When I was working on my Sleep Sensei project, I designed the housing out of interlocking parts to form the case.
When designing the interlocking portions, I arbitrarily chose that the "notches" would be as wide as twice the material thickness and as tall as the material thickness to provide a good amount of interlocking without being excessive. For example, bamboo from Ponoko is available in 3mm thickness, so the notches are 3mm x 6mm (see diagram below).
Click above image to enlarge.
This worked fairly well when the parts were glued together, but if not the whole thing would just fall apart. Since I was designing this product to be a kit to be assembled by my customers, I wanted to make it as easy as possible with no glue required.
Adding Nodes to the Design
When looking to improve the design, I came across this Ponoko article about adding "nodes" to interlocking laser-cut parts to provide a tighter interface. The concept I came up with was to add nodes to both the "male" and "female" notches to create an interference fit:
The problem was, I didn't know what dimensions to choose to make the fit tight enough without being too tight to assemble. I also had to make a design that is tolerant of inconsistencies in the laser cutting process. So I did a simple experiment to choose the best node size.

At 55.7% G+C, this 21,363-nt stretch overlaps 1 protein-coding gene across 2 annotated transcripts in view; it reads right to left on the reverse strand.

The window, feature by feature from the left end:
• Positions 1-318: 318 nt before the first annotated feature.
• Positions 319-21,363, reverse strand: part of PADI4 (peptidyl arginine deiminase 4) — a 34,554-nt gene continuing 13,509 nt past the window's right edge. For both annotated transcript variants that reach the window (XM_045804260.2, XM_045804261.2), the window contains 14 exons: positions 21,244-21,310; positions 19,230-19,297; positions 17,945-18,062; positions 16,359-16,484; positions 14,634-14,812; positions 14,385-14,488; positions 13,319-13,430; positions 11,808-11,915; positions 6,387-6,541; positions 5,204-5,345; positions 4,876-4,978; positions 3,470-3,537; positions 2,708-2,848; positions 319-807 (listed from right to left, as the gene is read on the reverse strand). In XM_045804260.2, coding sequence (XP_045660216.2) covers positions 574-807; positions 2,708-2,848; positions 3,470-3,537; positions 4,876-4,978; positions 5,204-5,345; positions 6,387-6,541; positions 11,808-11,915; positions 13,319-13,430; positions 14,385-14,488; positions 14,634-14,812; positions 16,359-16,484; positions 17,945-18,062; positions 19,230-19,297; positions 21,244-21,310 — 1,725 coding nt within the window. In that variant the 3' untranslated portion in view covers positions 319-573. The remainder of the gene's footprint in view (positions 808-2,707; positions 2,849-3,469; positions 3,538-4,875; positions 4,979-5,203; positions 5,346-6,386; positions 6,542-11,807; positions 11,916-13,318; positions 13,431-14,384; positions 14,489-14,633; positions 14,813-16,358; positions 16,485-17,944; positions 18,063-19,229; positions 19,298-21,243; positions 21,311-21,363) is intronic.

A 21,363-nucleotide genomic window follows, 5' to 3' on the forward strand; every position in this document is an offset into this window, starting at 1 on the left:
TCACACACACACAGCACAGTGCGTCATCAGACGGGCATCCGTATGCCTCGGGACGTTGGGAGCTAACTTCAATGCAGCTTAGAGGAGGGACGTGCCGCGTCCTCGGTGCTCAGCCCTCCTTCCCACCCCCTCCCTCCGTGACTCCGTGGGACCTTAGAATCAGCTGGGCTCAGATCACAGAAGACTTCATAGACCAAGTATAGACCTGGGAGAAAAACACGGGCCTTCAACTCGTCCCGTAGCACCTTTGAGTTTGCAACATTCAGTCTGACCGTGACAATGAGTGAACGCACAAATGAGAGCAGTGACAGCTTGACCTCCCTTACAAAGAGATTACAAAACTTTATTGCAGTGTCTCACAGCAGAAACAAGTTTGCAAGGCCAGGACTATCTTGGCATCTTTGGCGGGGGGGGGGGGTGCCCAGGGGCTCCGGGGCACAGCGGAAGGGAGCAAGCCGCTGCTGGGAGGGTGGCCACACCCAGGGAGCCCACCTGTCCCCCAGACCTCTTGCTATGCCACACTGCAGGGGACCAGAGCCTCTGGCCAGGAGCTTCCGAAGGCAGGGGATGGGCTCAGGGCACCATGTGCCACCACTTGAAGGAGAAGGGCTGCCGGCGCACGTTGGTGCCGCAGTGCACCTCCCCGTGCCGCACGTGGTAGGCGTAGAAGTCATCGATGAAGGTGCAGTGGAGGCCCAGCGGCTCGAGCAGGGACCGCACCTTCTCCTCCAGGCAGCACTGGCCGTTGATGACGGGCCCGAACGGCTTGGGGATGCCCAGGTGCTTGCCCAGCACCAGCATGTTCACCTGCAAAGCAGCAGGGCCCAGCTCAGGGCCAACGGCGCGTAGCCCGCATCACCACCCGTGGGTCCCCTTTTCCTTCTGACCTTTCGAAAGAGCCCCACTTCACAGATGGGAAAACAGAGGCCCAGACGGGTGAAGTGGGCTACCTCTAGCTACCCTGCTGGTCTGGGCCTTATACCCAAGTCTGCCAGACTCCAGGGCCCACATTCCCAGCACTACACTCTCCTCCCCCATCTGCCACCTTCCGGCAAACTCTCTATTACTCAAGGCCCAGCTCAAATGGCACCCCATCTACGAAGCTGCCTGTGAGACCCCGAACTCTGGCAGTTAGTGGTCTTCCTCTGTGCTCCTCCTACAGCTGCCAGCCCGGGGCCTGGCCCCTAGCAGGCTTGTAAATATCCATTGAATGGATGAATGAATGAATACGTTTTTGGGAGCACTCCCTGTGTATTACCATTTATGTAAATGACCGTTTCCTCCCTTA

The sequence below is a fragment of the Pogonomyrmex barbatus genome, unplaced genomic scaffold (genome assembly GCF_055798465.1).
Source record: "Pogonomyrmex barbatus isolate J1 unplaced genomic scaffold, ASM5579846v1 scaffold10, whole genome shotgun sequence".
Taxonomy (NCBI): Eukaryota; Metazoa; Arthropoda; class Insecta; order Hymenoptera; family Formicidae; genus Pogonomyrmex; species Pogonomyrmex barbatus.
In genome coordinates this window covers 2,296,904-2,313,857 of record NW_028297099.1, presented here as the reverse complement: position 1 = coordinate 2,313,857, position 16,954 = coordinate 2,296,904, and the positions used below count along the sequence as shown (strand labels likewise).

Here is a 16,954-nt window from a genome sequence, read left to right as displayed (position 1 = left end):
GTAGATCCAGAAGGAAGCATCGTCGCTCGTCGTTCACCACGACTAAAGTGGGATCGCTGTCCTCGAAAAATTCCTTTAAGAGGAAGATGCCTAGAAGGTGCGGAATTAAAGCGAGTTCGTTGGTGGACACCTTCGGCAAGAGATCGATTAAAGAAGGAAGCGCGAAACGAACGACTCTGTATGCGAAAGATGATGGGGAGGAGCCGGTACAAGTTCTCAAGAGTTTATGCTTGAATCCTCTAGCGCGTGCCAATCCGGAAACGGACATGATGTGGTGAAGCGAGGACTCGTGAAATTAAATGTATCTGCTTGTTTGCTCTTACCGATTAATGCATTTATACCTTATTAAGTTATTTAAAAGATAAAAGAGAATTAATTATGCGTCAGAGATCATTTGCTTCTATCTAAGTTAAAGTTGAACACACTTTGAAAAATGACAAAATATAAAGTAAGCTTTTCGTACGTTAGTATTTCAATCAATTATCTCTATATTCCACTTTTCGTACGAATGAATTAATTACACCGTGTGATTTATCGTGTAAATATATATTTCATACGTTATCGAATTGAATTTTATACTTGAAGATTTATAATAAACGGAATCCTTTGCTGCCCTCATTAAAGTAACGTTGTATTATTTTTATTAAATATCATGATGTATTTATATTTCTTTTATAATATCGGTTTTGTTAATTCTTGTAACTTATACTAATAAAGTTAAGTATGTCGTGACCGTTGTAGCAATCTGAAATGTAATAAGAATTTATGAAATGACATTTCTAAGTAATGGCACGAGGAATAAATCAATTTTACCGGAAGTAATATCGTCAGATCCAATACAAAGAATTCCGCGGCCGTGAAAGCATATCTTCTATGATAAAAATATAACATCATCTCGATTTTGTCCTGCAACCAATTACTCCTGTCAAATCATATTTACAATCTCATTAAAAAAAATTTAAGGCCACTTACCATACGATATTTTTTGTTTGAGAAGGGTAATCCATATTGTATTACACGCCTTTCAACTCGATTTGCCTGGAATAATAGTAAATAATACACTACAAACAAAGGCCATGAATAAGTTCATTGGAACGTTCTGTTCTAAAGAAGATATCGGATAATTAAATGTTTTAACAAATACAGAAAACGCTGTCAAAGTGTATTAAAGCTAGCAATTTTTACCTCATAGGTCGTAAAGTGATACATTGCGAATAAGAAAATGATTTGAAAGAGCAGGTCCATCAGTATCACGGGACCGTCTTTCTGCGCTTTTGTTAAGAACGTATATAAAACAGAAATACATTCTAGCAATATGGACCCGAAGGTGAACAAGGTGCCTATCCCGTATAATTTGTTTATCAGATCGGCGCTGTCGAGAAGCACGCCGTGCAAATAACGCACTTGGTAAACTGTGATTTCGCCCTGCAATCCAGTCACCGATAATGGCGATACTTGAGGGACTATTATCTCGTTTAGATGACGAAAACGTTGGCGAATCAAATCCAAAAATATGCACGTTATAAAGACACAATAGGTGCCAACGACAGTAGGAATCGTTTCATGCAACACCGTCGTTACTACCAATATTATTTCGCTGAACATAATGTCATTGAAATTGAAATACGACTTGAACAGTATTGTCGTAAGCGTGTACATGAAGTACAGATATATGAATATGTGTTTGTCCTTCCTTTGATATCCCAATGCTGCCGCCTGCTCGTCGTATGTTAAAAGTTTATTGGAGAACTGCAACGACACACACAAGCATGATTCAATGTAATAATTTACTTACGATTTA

Node Sizing Experiment
I decided to make the width of the nodes 1/2 of the material's thickness, or 1.5 mm in the case of the bamboo I was using. But I didn't know how "tall" to make the nodes.
So I used AutoCAD to create a test piece that would test both the 90 degree connections of the corners as well as inserting into a series of holes (such as on the sides of the Sleep Sensei). The test pieces could be inserted into each other to test different combinations of node sizes. A sample test piece is shown below:
I created a series of test pieces with varying node heights, and I made 4 of each piece to account for variability in manufacturing. I etched each part with its node height so I could keep track:
For example, the below test piece has a node that is 0.03 mm high:
When the parts came in, I tried all the combinations of node sizes, and I found that the fit was best with 0.05 mm nodes on both pieces. So I modified the Sleep Sensei design to include this node size:
And the design works quite well! If you check out the assembly video, you'll see that the parts snap together quite nicely.
I used the same node size for my valentine's day count-up box, and that also worked out quite well. The parts work like lego pieces: firmly snapped together but easy to take apart if needed.